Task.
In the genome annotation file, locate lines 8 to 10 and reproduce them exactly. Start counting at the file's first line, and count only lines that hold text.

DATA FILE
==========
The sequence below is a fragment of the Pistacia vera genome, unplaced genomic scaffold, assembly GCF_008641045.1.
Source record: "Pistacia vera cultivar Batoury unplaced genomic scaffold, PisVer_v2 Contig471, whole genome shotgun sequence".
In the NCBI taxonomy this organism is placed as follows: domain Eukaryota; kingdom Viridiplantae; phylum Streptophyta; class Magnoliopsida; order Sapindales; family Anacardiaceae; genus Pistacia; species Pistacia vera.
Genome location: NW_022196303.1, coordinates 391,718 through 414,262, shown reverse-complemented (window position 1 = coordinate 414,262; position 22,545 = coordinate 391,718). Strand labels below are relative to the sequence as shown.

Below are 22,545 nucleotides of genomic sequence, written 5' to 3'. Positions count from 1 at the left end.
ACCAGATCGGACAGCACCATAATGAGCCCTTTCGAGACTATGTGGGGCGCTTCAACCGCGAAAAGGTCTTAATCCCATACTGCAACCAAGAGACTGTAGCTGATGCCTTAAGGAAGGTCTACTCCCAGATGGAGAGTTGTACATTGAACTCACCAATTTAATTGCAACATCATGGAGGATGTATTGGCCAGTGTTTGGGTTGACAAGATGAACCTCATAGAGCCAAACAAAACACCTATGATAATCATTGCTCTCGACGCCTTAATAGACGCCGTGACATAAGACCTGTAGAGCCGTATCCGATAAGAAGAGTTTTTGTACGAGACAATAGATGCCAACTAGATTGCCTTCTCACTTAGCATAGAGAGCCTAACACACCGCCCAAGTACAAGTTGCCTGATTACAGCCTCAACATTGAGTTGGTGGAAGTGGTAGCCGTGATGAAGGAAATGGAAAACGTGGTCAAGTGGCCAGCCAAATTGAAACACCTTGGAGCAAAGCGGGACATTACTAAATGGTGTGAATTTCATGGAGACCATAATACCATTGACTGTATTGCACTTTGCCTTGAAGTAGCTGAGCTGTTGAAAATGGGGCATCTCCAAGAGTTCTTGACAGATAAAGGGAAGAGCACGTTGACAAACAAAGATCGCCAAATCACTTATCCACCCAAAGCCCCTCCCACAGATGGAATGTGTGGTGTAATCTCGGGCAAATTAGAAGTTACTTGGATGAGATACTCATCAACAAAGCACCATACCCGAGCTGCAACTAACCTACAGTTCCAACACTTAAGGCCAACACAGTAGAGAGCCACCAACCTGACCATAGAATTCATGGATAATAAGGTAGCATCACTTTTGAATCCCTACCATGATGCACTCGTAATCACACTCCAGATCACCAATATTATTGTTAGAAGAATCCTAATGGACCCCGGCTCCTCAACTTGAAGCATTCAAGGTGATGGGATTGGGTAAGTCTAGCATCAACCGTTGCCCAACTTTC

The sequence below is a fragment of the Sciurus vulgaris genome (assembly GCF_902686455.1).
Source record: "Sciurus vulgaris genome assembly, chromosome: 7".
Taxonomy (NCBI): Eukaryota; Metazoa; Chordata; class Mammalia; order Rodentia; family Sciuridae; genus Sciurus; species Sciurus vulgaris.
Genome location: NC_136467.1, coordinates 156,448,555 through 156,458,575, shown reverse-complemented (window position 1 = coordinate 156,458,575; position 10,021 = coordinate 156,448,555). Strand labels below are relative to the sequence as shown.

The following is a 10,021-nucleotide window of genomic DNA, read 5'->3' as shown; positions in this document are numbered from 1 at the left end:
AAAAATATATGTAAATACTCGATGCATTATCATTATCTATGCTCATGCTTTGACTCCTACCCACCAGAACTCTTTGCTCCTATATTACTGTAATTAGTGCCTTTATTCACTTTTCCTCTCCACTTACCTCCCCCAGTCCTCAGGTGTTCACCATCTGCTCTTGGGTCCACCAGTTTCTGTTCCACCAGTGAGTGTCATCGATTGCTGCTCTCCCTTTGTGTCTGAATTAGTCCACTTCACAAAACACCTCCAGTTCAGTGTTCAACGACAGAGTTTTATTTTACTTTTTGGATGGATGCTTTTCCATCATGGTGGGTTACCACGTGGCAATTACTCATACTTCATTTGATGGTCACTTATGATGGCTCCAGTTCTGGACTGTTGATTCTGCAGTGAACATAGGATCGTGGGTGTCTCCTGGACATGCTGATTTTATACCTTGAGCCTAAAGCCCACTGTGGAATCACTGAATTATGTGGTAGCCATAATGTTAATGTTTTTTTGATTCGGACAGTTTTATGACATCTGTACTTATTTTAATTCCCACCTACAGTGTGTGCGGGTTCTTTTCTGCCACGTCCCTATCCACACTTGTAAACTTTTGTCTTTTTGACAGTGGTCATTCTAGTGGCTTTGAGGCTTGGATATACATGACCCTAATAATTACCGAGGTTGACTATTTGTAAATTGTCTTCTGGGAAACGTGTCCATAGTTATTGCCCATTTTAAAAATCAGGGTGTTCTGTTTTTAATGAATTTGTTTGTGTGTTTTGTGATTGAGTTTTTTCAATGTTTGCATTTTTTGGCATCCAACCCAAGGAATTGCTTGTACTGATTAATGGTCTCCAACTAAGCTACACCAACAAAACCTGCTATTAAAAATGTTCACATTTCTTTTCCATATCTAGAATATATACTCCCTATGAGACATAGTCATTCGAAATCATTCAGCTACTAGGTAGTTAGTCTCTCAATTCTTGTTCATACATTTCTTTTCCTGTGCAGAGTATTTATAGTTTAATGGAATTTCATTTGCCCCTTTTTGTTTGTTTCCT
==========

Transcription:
Source record: "Sciurus vulgaris genome assembly, chromosome: 7".
Taxonomy (NCBI): Eukaryota; Metazoa; Chordata; class Mammalia; order Rodentia; family Sciuridae; genus Sciurus; species Sciurus vulgaris.
Genome location: NC_136467.1, coordinates 156,448,555 through 156,458,575, shown reverse-complemented (window position 1 = coordinate 156,458,575; position 10,021 = coordinate 156,448,555). Strand labels below are relative to the sequence as shown.